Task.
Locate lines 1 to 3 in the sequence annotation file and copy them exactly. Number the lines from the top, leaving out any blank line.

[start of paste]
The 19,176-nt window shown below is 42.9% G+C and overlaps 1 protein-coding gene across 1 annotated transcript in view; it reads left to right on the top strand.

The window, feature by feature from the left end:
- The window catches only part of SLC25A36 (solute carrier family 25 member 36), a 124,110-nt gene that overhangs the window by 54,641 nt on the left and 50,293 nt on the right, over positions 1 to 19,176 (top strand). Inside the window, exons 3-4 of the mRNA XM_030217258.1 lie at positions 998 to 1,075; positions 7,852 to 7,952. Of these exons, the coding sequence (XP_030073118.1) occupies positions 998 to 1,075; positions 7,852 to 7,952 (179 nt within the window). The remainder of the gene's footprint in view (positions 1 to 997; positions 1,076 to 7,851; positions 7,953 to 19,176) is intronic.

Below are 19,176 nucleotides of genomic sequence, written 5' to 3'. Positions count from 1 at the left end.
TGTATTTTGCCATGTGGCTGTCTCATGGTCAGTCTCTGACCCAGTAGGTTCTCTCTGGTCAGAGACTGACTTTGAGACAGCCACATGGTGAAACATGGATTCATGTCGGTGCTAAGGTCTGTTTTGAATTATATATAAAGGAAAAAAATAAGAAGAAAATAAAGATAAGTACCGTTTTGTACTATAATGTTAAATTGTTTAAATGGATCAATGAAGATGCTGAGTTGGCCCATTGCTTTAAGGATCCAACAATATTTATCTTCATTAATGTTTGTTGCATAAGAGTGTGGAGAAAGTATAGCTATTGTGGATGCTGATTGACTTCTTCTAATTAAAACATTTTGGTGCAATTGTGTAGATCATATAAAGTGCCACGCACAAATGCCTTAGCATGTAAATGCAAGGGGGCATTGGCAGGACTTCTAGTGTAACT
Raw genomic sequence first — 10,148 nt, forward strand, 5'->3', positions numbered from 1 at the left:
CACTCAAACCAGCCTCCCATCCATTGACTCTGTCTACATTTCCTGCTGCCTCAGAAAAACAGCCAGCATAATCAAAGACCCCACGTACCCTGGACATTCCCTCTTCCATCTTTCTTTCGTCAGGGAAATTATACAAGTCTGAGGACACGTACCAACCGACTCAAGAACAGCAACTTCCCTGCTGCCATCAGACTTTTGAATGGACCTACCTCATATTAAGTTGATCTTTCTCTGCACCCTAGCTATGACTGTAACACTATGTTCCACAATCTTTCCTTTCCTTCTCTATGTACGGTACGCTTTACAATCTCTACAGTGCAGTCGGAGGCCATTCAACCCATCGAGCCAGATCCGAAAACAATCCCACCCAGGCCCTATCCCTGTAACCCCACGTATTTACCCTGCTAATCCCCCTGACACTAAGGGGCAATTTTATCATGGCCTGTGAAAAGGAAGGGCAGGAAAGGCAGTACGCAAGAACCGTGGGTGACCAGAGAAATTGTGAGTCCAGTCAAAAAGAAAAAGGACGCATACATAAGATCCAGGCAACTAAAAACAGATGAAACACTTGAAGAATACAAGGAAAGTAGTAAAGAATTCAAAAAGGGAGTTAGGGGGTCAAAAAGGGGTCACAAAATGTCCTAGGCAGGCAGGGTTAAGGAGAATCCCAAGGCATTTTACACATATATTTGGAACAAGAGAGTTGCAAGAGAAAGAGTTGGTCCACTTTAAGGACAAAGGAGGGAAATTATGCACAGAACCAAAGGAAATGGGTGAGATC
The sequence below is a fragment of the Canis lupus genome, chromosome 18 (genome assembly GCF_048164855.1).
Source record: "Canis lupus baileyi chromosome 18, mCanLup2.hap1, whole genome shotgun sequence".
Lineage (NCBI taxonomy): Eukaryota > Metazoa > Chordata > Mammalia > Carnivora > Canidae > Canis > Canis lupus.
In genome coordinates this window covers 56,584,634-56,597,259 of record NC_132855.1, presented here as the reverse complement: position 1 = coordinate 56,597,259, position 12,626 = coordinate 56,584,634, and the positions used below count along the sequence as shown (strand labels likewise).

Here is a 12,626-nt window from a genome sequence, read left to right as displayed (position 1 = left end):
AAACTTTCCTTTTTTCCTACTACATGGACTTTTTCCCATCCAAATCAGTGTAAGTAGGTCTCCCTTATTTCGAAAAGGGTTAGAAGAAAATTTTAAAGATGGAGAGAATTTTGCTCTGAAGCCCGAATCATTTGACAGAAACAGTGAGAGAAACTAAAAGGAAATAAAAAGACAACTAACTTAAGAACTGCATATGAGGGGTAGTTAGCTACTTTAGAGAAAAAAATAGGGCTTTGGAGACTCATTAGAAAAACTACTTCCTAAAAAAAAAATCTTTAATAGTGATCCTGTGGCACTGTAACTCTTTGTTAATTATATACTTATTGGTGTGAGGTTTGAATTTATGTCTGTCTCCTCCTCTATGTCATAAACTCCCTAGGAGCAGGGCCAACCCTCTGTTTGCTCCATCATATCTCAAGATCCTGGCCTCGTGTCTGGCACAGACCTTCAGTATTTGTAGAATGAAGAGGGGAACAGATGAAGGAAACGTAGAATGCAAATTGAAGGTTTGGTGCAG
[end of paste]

The 19,176-nt window shown below is 42.9% G+C and overlaps 1 protein-coding gene across 1 annotated transcript in view; it reads left to right on the top strand.

The window, feature by feature from the left end:
- The window catches only part of SLC25A36 (solute carrier family 25 member 36), a 124,110-nt gene that overhangs the window by 54,641 nt on the left and 50,293 nt on the right, over positions 1 to 19,176 (top strand). Inside the window, exons 3-4 of the mRNA XM_030217258.1 lie at positions 998 to 1,075; positions 7,852 to 7,952. Of these exons, the coding sequence (XP_030073118.1) occupies positions 998 to 1,075; positions 7,852 to 7,952 (179 nt within the window). The remainder of the gene's footprint in view (positions 1 to 997; positions 1,076 to 7,851; positions 7,953 to 19,176) is intronic.